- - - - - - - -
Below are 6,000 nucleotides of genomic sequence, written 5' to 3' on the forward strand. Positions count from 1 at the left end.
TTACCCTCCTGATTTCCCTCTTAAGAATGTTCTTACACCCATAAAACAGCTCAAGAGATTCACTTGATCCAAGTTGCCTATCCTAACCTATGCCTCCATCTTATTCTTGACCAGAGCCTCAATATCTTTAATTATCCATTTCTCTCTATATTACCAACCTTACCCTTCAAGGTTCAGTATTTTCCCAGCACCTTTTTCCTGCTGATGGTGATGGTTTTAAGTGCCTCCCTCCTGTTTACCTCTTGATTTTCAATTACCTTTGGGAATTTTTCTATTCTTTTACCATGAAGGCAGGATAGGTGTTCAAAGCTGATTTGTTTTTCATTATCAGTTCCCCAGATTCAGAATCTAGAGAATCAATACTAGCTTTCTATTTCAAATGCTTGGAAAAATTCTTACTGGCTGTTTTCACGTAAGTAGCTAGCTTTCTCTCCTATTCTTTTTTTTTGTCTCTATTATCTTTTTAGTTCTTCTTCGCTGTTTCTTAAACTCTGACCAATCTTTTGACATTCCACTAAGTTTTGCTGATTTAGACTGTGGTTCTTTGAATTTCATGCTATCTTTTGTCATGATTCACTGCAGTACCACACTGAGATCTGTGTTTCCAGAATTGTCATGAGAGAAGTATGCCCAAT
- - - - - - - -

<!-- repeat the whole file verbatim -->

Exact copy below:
Below are 6,000 nucleotides of genomic sequence, written 5' to 3' on the forward strand. Positions count from 1 at the left end.
TTACCCTCCTGATTTCCCTCTTAAGAATGTTCTTACACCCATAAAACAGCTCAAGAGATTCACTTGATCCAAGTTGCCTATCCTAACCTATGCCTCCATCTTATTCTTGACCAGAGCCTCAATATCTTTAATTATCCATTTCTCTCTATATTACCAACCTTACCCTTCAAGGTTCAGTATTTTCCCAGCACCTTTTTCCTGCTGATGGTGATGGTTTTAAGTGCCTCCCTCCTGTTTACCTCTTGATTTTCAATTACCTTTGGGAATTTTTCTATTCTTTTACCATGAAGGCAGGATAGGTGTTCAAAGCTGATTTGTTTTTCATTATCAGTTCCCCAGATTCAGAATCTAGAGAATCAATACTAGCTTTCTATTTCAAATGCTTGGAAAAATTCTTACTGGCTGTTTTCACGTAAGTAGCTAGCTTTCTCTCCTATTCTTTTTTTTTGTCTCTATTATCTTTTTAGTTCTTCTTCGCTGTTTCTTAAACTCTGACCAATCTTTTGACATTCCACTAAGTTTTGCTGATTTAGACTGTGGTTCTTTGAATTTCATGCTATCTTTTGTCATGATTCACTGCAGTACCACACTGAGATCTGTGTTTCCAGAATTGTCATGAGAGAAGTATGCCCAAT